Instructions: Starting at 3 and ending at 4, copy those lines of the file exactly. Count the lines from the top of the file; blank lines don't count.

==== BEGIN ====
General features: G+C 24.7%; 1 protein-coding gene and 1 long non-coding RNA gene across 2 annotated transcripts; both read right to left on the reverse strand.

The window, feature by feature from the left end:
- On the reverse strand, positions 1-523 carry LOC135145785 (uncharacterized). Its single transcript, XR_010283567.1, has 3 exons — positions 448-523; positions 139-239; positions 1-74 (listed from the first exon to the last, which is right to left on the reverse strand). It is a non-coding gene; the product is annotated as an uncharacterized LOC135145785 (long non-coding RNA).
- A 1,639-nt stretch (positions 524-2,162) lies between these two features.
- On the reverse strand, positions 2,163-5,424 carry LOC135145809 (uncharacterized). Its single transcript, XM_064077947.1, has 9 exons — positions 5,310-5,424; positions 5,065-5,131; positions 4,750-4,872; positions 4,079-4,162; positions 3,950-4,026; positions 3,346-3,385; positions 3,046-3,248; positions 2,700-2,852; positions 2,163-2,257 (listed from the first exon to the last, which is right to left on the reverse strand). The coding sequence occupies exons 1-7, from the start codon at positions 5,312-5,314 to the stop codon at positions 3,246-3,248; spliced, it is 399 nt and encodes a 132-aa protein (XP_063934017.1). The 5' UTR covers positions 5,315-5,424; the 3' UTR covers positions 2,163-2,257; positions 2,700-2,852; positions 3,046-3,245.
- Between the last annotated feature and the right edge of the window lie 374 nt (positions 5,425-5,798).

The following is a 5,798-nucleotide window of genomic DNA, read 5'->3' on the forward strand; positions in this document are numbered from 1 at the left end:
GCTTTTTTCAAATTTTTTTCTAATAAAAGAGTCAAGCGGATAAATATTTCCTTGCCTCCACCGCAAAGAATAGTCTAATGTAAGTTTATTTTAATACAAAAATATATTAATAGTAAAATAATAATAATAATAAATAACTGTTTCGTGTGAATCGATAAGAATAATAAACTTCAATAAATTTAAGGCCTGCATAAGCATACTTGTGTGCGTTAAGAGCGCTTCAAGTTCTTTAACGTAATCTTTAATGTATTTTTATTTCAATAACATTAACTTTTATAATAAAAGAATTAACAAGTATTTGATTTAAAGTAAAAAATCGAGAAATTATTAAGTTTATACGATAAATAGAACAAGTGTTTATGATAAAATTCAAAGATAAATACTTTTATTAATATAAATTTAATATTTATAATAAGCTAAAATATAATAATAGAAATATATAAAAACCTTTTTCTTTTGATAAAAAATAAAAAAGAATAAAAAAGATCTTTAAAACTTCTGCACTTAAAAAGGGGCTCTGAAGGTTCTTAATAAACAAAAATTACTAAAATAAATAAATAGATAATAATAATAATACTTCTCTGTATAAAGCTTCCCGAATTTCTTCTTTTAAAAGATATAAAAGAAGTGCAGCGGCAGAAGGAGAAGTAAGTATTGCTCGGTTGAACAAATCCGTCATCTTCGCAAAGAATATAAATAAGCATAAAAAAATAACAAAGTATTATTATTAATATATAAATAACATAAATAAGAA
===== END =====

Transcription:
- On the reverse strand, positions 1-523 carry LOC135145785 (uncharacterized). Its single transcript, XR_010283567.1, has 3 exons — positions 448-523; positions 139-239; positions 1-74 (listed from the first exon to the last, which is right to left on the reverse strand). It is a non-coding gene; the product is annotated as an uncharacterized LOC135145785 (long non-coding RNA).
- A 1,639-nt stretch (positions 524-2,162) lies between these two features.